Czech media said the bodyguard was trying to unload his gun shortly after Babis had boarded in Brussels and the plane was preparing for take-off. Carrying a total of 22 people, the flight left about an hour later, said the Aktualne.cz news site, adding that the bullet hit a meal cart. Babis’s spokeswoman Jana Adamcova told AFP that “something like that happened” but declined to elaborate.
What you said
I’m interested in what prompted him to want to handle his firearm once boarded? Why did he feel the need to? Is there a protocol that dictated or necessitated having the firearm to be unloaded once boarded? Trying to understand the thought process.
Ethiopia army chief shot dead in ‘coup bid’ attacks
June 23rd, Addis Ababa, Ethiopia
The chief of staff of the Ethiopian army, Gen Seare Mekonnen, has been shot dead by his own bodyguard in the capital, Addis Ababa.
Gen Seare was killed on Saturday evening at his residence along with another general, Gezai Abera, by the bodyguard who is now in custody, the prime minister’s press office says.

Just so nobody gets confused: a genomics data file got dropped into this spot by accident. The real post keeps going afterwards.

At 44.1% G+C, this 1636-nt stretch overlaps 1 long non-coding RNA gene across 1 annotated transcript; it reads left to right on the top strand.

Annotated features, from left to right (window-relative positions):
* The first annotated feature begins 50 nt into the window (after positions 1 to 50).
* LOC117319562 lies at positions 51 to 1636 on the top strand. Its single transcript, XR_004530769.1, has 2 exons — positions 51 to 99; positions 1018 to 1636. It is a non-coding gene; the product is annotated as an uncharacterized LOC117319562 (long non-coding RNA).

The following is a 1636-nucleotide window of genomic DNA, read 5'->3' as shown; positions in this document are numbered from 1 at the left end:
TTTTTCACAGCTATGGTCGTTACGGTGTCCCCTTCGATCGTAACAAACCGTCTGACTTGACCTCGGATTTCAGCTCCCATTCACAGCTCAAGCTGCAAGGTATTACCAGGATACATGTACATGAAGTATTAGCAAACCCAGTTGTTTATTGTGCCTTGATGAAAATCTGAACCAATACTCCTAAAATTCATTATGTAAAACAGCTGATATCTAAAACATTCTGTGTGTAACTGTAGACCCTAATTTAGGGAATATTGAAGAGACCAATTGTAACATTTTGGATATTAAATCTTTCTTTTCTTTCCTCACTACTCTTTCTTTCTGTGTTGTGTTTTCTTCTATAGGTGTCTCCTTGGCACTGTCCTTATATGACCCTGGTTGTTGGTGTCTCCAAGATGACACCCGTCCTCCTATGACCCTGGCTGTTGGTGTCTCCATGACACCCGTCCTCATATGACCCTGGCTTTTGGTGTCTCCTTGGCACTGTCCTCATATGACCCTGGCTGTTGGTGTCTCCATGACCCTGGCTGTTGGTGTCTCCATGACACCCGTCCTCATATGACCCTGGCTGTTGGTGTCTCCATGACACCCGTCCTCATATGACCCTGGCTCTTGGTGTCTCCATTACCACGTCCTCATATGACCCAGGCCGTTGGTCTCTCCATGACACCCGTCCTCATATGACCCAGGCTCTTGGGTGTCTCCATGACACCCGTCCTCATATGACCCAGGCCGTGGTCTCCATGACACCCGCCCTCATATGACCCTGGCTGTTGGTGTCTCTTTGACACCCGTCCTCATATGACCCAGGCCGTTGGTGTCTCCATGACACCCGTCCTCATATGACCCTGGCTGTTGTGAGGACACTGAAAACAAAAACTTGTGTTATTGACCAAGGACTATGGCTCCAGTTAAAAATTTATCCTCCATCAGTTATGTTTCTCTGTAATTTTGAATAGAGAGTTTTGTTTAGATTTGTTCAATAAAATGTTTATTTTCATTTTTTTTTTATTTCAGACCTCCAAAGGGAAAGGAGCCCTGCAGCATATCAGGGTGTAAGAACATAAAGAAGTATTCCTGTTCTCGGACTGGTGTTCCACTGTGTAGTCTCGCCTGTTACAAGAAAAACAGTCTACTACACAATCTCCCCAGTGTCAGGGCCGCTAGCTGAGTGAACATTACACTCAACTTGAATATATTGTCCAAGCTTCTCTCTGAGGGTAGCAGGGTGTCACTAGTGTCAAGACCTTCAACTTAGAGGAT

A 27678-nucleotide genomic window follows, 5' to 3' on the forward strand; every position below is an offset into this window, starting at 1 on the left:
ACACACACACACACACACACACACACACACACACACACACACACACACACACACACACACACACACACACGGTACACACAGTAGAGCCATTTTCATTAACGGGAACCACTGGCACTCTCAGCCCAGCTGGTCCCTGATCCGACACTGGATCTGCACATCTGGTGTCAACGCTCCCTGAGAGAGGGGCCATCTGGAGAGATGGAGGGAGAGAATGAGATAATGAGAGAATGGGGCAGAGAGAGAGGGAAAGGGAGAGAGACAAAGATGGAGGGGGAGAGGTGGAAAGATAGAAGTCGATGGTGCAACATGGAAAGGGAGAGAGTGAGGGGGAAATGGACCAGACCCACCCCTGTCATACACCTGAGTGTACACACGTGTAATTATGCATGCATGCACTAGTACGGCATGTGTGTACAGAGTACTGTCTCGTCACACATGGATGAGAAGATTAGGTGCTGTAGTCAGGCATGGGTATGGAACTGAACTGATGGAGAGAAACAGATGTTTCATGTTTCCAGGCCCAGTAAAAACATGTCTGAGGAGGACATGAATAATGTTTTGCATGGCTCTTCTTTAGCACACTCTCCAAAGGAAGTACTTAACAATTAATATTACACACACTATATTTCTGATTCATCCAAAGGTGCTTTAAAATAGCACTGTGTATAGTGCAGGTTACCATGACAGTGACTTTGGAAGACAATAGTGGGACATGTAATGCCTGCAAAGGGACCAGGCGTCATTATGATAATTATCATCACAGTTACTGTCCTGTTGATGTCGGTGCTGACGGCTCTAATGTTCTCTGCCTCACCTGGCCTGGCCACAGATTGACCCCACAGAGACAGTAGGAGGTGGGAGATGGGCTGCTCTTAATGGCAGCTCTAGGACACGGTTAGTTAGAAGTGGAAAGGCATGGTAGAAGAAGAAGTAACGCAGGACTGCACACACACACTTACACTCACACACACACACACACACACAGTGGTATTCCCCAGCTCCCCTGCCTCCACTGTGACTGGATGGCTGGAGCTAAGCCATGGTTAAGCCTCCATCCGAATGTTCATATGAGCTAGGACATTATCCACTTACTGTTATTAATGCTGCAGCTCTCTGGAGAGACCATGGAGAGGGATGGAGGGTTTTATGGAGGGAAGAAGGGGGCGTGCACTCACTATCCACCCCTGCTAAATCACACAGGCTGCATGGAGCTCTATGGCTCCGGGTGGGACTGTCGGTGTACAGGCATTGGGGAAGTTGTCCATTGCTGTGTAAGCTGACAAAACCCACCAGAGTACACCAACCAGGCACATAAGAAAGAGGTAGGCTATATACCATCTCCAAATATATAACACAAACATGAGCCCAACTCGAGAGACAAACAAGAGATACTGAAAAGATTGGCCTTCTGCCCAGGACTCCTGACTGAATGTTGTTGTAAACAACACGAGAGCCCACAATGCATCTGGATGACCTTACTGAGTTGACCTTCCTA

The government says it has reason to think the attack was linked to the assassination of the governor of Amhara a few hours earlier in the region’s capital, Bahir Dar.
The prime minister’s office accused Amhara’s regional security chief, Brig-Gen Asaminew Tsige, of plotting the coup attempt. It is unclear whether he has been arrested.
Royal protection motorcycle outrider seriously injures pedestrian after accident
June 18th, London, UK
Irene Mayor, 83, is still in hospital after suffering a broken pelvis, two broken arms, a broken leg and a dangerous head injury when one of the Royal Family’s armed motorbike police escorts crashed into her.